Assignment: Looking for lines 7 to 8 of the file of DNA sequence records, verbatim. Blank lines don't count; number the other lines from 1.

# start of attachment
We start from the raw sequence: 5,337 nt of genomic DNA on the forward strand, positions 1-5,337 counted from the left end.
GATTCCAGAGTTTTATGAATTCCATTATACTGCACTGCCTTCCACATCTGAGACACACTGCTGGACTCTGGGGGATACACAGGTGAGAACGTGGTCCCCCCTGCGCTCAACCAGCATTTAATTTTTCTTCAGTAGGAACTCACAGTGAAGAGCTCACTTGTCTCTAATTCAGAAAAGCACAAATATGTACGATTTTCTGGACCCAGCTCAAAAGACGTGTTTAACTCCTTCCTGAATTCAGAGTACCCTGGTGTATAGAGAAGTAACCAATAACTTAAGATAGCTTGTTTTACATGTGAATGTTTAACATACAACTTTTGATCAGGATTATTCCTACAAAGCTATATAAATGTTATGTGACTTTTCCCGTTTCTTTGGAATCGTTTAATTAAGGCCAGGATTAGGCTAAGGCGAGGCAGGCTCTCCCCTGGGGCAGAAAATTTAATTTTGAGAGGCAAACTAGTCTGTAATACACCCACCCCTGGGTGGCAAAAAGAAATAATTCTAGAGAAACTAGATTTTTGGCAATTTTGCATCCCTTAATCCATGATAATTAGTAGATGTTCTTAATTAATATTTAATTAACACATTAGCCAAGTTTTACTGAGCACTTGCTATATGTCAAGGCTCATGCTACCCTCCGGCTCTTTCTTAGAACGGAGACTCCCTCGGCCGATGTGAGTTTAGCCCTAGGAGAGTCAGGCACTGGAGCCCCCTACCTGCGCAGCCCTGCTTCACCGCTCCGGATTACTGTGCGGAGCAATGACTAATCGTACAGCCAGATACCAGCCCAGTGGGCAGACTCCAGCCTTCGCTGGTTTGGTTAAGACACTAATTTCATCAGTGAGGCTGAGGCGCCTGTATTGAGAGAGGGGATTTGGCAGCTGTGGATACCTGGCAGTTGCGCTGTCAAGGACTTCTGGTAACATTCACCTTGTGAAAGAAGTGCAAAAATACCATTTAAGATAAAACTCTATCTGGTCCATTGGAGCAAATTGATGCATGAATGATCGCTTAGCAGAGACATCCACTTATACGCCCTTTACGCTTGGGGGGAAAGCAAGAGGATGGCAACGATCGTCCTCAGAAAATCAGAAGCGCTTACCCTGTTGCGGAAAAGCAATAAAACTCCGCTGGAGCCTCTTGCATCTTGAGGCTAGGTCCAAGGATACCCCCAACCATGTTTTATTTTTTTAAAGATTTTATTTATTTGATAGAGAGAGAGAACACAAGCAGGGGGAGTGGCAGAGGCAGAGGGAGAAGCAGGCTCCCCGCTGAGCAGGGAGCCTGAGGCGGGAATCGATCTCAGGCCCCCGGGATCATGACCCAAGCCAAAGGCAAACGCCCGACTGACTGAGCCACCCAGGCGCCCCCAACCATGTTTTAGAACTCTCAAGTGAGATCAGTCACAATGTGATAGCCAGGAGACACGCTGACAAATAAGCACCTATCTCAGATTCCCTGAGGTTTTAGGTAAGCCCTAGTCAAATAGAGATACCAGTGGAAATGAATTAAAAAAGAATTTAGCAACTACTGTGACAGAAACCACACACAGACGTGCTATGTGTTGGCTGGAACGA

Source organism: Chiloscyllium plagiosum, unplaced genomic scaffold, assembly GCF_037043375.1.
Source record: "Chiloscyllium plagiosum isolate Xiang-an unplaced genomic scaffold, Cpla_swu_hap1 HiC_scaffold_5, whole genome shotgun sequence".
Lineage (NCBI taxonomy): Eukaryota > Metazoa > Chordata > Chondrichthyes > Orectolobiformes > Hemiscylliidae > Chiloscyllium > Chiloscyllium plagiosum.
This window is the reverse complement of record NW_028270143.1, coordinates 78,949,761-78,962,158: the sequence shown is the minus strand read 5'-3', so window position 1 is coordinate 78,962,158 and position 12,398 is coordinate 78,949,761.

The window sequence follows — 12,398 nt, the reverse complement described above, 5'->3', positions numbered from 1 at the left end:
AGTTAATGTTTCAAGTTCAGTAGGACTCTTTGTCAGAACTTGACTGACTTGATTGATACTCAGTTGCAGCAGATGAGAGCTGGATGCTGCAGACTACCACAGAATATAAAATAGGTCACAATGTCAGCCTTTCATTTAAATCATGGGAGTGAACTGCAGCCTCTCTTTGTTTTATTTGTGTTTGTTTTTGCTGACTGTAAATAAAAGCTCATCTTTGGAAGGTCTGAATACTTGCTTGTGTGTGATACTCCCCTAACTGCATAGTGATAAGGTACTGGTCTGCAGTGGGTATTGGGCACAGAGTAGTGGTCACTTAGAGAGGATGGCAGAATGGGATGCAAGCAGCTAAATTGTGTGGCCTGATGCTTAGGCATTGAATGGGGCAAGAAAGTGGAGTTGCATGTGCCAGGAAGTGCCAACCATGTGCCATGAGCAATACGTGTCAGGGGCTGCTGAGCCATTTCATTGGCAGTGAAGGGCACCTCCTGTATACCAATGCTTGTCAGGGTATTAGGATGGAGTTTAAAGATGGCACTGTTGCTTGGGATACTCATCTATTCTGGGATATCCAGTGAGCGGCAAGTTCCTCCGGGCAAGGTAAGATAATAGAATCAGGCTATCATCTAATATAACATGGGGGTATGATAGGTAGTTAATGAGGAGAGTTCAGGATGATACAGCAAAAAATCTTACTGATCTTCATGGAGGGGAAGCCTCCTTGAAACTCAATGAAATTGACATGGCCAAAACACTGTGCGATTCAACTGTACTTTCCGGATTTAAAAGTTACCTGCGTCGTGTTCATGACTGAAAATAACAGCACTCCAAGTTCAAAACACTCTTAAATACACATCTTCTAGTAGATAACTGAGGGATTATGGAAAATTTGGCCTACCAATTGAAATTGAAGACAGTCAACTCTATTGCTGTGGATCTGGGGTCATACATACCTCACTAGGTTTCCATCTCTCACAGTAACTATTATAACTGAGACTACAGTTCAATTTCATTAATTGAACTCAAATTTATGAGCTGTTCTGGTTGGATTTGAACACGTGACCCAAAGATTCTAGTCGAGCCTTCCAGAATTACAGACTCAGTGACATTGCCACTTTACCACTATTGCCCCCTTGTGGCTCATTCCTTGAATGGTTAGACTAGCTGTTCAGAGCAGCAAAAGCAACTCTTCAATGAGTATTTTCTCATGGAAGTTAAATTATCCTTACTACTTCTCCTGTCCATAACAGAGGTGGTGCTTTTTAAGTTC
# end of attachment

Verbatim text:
The window sequence follows — 12,398 nt, the reverse complement described above, 5'->3', positions numbered from 1 at the left end:
AGTTAATGTTTCAAGTTCAGTAGGACTCTTTGTCAGAACTTGACTGACTTGATTGATACTCAGTTGCAGCAGATGAGAGCTGGATGCTGCAGACTACCACAGAATATAAAATAGGTCACAATGTCAGCCTTTCATTTAAATCATGGGAGTGAACTGCAGCCTCTCTTTGTTTTATTTGTGTTTGTTTTTGCTGACTGTAAATAAAAGCTCATCTTTGGAAGGTCTGAATACTTGCTTGTGTGTGATACTCCCCTAACTGCATAGTGATAAGGTACTGGTCTGCAGTGGGTATTGGGCACAGAGTAGTGGTCACTTAGAGAGGATGGCAGAATGGGATGCAAGCAGCTAAATTGTGTGGCCTGATGCTTAGGCATTGAATGGGGCAAGAAAGTGGAGTTGCATGTGCCAGGAAGTGCCAACCATGTGCCATGAGCAATACGTGTCAGGGGCTGCTGAGCCATTTCATTGGCAGTGAAGGGCACCTCCTGTATACCAATGCTTGTCAGGGTATTAGGATGGAGTTTAAAGATGGCACTGTTGCTTGGGATACTCATCTATTCTGGGATATCCAGTGAGCGGCAAGTTCCTCCGGGCAAGGTAAGATAATAGAATCAGGCTATCATCTAATATAACATGGGGGTATGATAGGTAGTTAATGAGGAGAGTTCAGGATGATACAGCAAAAAATCTTACTGATCTTCATGGAGGGGAAGCCTCCTTGAAACTCAATGAAATTGACATGGCCAAAACACTGTGCGATTCAACTGTACTTTCCGGATTTAAAAGTTACCTGCGTCGTGTTCATGACTGAAAATAACAGCACTCCAAGTTCAAAACACTCTTAAATACACATCTTCTAGTAGATAACTGAGGGATTATGGAAAATTTGGCCTACCAATTGAAATTGAAGACAGTCAACTCTATTGCTGTGGATCTGGGGTCATACATACCTCACTAGGTTTCCATCTCTCACAGTAACTATTATAACTGAGACTACAGTTCAATTTCATTAATTGAACTCAAATTTATGAGCTGTTCTGGTTGGATTTGAACACGTGACCCAAAGATTCTAGTCGAGCCTTCCAGAATTACAGACTCAGTGACATTGCCACTTTACCACTATTGCCCCCTTGTGGCTCATTCCTTGAATGGTTAGACTAGCTGTTCAGAGCAGCAAAAGCAACTCTTCAATGAGTATTTTCTCATGGAAGTTAAATTATCCTTACTACTTCTCCTGTCCATAACAGAGGTGGTGCTTTTTAAGTTC